Roughly 2.7 million viewers saw this unfounded attack on midwives, and although Kaling's show is a sitcom, that will not stop those viewers from internalizing the episode's serious underlying themes. We appreciate that the Brendan character was not an idiot, but instead someone who could banter with the physicians, and he did at least note that midwifery predates obstetrics by thousands of years. But the episode still sends the message that using midwifery today is dangerous. Kaling is not "joking" in telling viewers that midwives are seductive "quacks" and "charlatans" with no health care training who oppose all medication, including vaccines, who would have no idea how to handle complications, and who would just abandon patients to obstetricians if any occurred. Brendan has not gone to Columbia; has he had any health care training at all? Oh, and apparently midwives aren't allowed to call their patients "patients" -- physicians own that term. We are never given any reason to doubt any of this nonsense. On the whole, the episode's vision of midwifery is regressive and ignorant. Of course, we doubt it would bother the American College of Obstetricians and Gynecologists.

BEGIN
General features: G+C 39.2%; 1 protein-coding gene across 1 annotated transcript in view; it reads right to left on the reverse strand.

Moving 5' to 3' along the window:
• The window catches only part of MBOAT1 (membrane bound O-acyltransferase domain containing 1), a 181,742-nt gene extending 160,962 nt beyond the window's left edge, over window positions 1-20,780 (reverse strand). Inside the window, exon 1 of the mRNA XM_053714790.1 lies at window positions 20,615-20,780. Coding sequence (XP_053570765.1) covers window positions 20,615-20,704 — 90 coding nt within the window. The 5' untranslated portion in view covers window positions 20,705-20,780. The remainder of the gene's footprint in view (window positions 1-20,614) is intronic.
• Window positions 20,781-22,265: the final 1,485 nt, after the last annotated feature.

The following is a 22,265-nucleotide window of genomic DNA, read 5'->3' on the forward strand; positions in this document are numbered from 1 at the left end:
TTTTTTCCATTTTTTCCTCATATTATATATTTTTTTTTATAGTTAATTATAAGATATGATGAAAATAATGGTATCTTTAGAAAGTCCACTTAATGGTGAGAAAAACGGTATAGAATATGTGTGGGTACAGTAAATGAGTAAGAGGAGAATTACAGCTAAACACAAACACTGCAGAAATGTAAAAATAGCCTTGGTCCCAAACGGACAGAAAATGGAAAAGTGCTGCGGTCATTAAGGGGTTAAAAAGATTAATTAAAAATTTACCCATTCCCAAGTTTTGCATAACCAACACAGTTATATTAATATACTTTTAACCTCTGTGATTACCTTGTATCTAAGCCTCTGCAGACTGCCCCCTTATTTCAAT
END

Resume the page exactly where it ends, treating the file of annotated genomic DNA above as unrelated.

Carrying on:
Kaling's decision to portray the midwives as male is instructive. Of course, the vast majority of midwives are female, and male midwives are a breed rarely sighted outside of Hollywood shows looking to score empowerment points by having female physicians boss men around. The most prominent examples are Peter Riggs, the hunky nurse midwife in the Lifetime series Strong Medicine (2000-2006), and Dell Parker (below), the nurse who became a midwife on ABC's Private Practice before the show killed him off in 2010, just after he had giddily announced that he had been admitted to medical school. Both of those characters gave the shows' female creators a chance to show expert female physicians exerting power over pretty male nurses, a neat and presumably satisfying reversal of traditional workplace power dynamics. Here, Kaling is taking a somewhat different approach, not having the male midwives in a directly subordinate role, but still exerting power over them -- she has reversed the traditional gender power dynamics, which must feel great, but also completely embraced traditional professional power dynamics, which must also feel great. It's a real win-win, except for the undermining public health part.